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Local

Treatment plant upgrade progressing

District manager Mark Eddington (left) talks with district engineer Mike Holland about the upgrades being made at the Kishwaukee Water Reclamation District facility Dec. 13 in DeKalb.
District manager Mark Eddington (left) talks with district engineer Mike Holland about the upgrades being made at the Kishwaukee Water Reclamation District facility Dec. 13 in DeKalb.

DeKALB – Sewer lines are being laid. Holes are being dug for aeration tanks. And now the roof of the new administration and lab services building has been closed to the weather so the Kishwaukee Water Reclamation District can continue work on its
$46 million plant upgrade through the winter.

District engineer Mike Holland said most of the winter work will be devoted to the administrative building, which will be closer to Sycamore Road and is on target to open to the public by midsummer.

“There was a big push to get the building buttoned up,” Holland said. “We may not be able to work out of the building since [lab work] is still going on in the old buildings, so we’re still figuring out that transition.”

Although work will mostly be limited to this building, Mark Eddington, executive director of the district, said there may still be days where there will be enough construction activity to have a lot of equipment coming and going from the Hollister Avenue entrance to the plant. Peoria Heights-based Williams Brothers Construction is the contractor for the project.

Holland said progress also has been made on the electrical building that will house an on-site generator that will allow the district to be partly self-sustaining.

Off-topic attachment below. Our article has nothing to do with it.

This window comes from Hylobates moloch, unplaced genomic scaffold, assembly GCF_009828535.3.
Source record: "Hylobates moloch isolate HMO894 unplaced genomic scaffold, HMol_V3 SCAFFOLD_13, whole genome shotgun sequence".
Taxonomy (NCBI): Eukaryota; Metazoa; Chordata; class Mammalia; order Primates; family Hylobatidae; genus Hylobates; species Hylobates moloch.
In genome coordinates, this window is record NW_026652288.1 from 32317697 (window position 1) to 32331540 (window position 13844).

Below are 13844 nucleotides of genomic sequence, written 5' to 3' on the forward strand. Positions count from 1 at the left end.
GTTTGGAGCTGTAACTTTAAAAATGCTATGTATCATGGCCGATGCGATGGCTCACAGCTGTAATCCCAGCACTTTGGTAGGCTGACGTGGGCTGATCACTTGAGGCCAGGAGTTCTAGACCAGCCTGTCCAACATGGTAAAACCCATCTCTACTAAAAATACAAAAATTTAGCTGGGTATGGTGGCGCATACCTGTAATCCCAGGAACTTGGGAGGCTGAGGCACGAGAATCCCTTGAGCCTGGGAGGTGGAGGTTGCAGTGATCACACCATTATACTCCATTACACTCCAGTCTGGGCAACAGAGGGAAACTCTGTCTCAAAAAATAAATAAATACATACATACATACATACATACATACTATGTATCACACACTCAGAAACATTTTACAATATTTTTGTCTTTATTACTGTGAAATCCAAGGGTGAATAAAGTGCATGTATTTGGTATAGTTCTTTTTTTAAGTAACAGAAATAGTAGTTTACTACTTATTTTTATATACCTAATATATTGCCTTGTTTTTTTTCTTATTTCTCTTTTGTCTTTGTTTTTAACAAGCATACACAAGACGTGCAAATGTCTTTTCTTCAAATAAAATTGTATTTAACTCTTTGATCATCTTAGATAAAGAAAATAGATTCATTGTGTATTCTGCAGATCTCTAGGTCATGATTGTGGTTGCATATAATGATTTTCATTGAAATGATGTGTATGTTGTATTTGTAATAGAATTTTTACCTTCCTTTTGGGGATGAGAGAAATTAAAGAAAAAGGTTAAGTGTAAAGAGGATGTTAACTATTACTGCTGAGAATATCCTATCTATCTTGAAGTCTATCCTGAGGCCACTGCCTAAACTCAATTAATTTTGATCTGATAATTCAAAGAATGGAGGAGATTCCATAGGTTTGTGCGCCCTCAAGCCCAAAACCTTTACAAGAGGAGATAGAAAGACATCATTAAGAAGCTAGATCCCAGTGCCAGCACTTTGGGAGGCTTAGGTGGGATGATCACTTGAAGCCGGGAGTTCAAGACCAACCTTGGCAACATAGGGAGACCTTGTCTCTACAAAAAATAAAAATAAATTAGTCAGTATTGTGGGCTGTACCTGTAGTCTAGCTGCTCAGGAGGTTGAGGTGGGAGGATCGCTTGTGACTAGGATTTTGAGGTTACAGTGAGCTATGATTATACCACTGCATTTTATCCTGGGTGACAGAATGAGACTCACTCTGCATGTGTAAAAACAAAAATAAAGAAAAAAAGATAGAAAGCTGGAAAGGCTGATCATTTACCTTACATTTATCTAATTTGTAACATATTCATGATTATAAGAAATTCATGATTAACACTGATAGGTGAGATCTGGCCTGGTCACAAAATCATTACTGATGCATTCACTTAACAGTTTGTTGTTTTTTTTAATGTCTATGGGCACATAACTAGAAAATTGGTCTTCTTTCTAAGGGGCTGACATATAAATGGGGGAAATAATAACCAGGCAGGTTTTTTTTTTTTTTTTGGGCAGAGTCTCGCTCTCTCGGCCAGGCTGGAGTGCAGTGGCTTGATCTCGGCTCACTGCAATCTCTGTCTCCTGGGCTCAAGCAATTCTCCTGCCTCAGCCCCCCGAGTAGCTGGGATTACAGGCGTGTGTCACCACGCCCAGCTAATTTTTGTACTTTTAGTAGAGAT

The generator will be powered by bio fuel, which comes from the breakdown of biodegradable materials.

Eddington has said the district spends around $400,000 to $500,000 to power the facility, but an on-site generator operating off combustible gases could power about half of the facility. And if this is successful, there will be room to install another one.

This portion of the project, however, is still in the future. Holland said that even when the generator is ordered, it will take approximately six months to get it operational.

ComEd has worked to move all of the electrical systems from the houses that used to line Hollister Avenue away from the dig sites. Space for several of the district’s aeration tanks have also been dug but construction crews are yet to dig space for the largest tank, which is roughly the size of a football field.

The digging has caused a large amount of dirt to be transported to Hopkins Park at the site of the DeKalb Park District’s sled hill. An agreement with the park district, which was approved in August, will allow the water reclamation district to provide at least 80,000 cubic yards of dirt, which would fill about 4,480 dump trucks.

The three-year project is funded with a low-interest loan from the Illinois Environmental Protection Agency.

By modifying the 90-year-old facility, the Kishwaukee Water Reclamation District will be equipped to remove phosphorus from its wastewater, which was required by the EPA starting in 2017.

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